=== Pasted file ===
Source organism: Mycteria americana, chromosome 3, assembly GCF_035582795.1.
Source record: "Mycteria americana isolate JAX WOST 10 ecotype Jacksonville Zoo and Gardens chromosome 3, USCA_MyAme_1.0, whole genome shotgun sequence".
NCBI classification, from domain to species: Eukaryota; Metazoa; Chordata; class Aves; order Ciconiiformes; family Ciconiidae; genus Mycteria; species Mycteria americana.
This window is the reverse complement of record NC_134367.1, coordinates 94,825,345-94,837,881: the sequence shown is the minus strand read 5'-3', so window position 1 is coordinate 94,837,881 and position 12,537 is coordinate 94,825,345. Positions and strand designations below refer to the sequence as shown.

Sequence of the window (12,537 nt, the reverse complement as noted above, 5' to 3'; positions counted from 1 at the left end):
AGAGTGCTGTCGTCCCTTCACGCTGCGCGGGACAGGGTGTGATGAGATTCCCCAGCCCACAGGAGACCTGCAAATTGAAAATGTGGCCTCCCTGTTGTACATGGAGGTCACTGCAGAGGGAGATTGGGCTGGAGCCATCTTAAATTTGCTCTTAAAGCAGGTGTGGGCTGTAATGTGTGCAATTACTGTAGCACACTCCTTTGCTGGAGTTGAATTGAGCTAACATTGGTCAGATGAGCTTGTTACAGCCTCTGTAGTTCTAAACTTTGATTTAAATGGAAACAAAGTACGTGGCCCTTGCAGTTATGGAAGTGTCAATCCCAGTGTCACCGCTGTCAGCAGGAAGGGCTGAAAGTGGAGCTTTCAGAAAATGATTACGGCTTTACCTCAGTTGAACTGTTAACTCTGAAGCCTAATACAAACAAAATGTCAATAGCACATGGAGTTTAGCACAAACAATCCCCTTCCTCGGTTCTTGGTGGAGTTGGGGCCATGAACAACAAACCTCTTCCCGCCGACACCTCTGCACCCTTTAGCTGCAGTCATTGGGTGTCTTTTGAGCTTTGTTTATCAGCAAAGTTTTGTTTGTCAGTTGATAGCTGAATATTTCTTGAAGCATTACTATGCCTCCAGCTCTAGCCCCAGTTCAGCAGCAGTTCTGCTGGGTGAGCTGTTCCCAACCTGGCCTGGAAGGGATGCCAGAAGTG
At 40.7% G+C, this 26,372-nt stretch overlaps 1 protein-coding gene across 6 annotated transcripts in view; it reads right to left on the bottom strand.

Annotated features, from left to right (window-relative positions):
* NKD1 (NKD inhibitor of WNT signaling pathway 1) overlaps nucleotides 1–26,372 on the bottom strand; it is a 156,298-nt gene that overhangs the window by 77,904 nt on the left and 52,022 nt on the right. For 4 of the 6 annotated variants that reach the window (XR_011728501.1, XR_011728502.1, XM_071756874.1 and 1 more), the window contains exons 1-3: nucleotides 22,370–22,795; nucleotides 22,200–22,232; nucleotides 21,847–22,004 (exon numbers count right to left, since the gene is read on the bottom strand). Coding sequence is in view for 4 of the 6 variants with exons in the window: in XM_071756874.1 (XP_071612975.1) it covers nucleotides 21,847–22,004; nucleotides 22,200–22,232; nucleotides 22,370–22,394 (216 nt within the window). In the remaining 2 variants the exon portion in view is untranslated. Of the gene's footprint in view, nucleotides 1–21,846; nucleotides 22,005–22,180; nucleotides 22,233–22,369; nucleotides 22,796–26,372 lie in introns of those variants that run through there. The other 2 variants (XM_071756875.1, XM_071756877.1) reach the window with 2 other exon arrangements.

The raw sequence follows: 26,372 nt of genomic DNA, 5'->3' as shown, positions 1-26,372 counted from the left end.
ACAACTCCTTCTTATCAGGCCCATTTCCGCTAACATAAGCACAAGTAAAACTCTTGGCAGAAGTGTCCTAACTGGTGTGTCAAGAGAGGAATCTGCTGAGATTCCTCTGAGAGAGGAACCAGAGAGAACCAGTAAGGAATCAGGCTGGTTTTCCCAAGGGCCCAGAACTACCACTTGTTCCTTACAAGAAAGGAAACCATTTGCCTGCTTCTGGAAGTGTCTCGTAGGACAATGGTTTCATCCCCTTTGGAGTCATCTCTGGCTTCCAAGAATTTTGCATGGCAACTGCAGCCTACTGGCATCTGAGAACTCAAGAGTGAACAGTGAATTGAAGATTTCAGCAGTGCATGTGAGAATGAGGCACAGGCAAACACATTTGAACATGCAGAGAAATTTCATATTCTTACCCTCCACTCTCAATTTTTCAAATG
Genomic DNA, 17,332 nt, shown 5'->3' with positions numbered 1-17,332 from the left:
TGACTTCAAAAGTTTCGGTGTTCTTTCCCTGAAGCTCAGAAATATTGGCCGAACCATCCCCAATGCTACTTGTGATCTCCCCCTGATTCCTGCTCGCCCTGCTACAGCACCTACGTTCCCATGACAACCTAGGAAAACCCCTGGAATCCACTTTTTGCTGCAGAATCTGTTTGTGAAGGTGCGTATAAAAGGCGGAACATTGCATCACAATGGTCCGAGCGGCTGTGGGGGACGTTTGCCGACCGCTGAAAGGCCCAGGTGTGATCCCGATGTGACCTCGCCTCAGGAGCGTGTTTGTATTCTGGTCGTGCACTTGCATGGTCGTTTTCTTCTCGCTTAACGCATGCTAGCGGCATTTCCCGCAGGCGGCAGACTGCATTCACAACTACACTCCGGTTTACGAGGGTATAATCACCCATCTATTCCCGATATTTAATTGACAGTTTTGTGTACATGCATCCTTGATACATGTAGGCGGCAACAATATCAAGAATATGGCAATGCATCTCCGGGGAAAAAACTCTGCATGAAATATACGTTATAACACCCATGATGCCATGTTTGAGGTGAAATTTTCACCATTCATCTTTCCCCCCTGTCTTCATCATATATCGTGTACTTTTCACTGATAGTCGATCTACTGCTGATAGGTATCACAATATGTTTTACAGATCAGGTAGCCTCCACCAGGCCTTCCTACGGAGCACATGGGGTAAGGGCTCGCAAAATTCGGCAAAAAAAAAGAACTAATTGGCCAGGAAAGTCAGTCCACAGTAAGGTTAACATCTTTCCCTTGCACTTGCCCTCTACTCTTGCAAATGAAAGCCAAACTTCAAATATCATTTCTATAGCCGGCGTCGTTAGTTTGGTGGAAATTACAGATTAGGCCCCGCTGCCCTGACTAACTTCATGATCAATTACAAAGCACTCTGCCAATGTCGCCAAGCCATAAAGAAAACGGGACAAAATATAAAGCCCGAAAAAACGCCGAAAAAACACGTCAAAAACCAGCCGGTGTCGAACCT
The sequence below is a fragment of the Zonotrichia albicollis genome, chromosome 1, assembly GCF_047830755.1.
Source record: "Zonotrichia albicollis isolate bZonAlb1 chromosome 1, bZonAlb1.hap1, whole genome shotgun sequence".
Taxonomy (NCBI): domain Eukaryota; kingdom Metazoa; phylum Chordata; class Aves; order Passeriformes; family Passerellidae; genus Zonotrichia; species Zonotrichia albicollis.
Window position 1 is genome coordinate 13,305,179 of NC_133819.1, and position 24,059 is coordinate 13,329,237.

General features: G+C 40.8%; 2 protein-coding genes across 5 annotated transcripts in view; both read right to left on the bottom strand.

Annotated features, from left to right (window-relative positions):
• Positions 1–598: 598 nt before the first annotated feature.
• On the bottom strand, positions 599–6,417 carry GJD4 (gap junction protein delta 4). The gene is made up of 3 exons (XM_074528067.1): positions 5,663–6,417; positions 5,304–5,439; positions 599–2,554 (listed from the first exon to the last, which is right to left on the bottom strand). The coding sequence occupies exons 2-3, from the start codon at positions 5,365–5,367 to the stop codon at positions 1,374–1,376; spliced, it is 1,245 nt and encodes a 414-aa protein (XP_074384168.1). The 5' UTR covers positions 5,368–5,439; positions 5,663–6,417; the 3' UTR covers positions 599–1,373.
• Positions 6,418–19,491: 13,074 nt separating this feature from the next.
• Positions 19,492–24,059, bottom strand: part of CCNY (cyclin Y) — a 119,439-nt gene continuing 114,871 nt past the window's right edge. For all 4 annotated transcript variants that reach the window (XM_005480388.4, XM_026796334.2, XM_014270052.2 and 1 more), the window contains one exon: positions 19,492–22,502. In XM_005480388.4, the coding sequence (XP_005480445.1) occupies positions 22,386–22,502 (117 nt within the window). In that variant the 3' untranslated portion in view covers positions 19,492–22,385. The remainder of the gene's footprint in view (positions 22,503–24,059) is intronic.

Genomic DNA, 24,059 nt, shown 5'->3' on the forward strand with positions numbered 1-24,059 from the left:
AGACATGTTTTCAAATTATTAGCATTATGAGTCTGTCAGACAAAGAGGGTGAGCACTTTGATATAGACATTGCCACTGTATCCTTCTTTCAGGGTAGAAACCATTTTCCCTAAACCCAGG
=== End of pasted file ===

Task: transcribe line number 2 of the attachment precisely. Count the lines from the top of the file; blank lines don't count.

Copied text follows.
Source record: "Mycteria americana isolate JAX WOST 10 ecotype Jacksonville Zoo and Gardens chromosome 3, USCA_MyAme_1.0, whole genome shotgun sequence".